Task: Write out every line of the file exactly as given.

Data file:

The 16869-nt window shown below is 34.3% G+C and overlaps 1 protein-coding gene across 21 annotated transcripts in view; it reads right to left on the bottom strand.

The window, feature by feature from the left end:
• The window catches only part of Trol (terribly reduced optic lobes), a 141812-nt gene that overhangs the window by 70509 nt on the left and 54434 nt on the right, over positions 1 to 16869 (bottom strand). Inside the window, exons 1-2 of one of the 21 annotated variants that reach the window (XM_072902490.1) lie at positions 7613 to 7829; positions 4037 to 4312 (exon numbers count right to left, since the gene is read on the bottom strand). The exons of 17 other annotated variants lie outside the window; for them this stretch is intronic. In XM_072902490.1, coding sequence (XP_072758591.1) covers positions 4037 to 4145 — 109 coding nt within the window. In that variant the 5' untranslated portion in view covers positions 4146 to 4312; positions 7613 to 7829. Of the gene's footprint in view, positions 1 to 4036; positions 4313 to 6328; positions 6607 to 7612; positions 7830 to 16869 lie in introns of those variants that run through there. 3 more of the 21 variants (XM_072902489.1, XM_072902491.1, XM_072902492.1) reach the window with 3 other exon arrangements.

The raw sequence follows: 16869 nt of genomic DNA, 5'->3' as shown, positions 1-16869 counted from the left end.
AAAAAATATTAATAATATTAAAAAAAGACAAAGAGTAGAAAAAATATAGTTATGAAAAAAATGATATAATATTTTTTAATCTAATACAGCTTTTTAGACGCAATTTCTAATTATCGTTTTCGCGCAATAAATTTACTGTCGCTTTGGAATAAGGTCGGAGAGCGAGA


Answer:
The 16869-nt window shown below is 34.3% G+C and overlaps 1 protein-coding gene across 21 annotated transcripts in view; it reads right to left on the bottom strand.

The window, feature by feature from the left end:
• The window catches only part of Trol (terribly reduced optic lobes), a 141812-nt gene that overhangs the window by 70509 nt on the left and 54434 nt on the right, over positions 1 to 16869 (bottom strand). Inside the window, exons 1-2 of one of the 21 annotated variants that reach the window (XM_072902490.1) lie at positions 7613 to 7829; positions 4037 to 4312 (exon numbers count right to left, since the gene is read on the bottom strand). The exons of 17 other annotated variants lie outside the window; for them this stretch is intronic. In XM_072902490.1, coding sequence (XP_072758591.1) covers positions 4037 to 4145 — 109 coding nt within the window. In that variant the 5' untranslated portion in view covers positions 4146 to 4312; positions 7613 to 7829. Of the gene's footprint in view, positions 1 to 4036; positions 4313 to 6328; positions 6607 to 7612; positions 7830 to 16869 lie in introns of those variants that run through there. 3 more of the 21 variants (XM_072902489.1, XM_072902491.1, XM_072902492.1) reach the window with 3 other exon arrangements.

The raw sequence follows: 16869 nt of genomic DNA, 5'->3' as shown, positions 1-16869 counted from the left end.
AAAAAATATTAATAATATTAAAAAAAGACAAAGAGTAGAAAAAATATAGTTATGAAAAAAATGATATAATATTTTTTAATCTAATACAGCTTTTTAGACGCAATTTCTAATTATCGTTTTCGCGCAATAAATTTACTGTCGCTTTGGAATAAGGTCGGAGAGCGAGA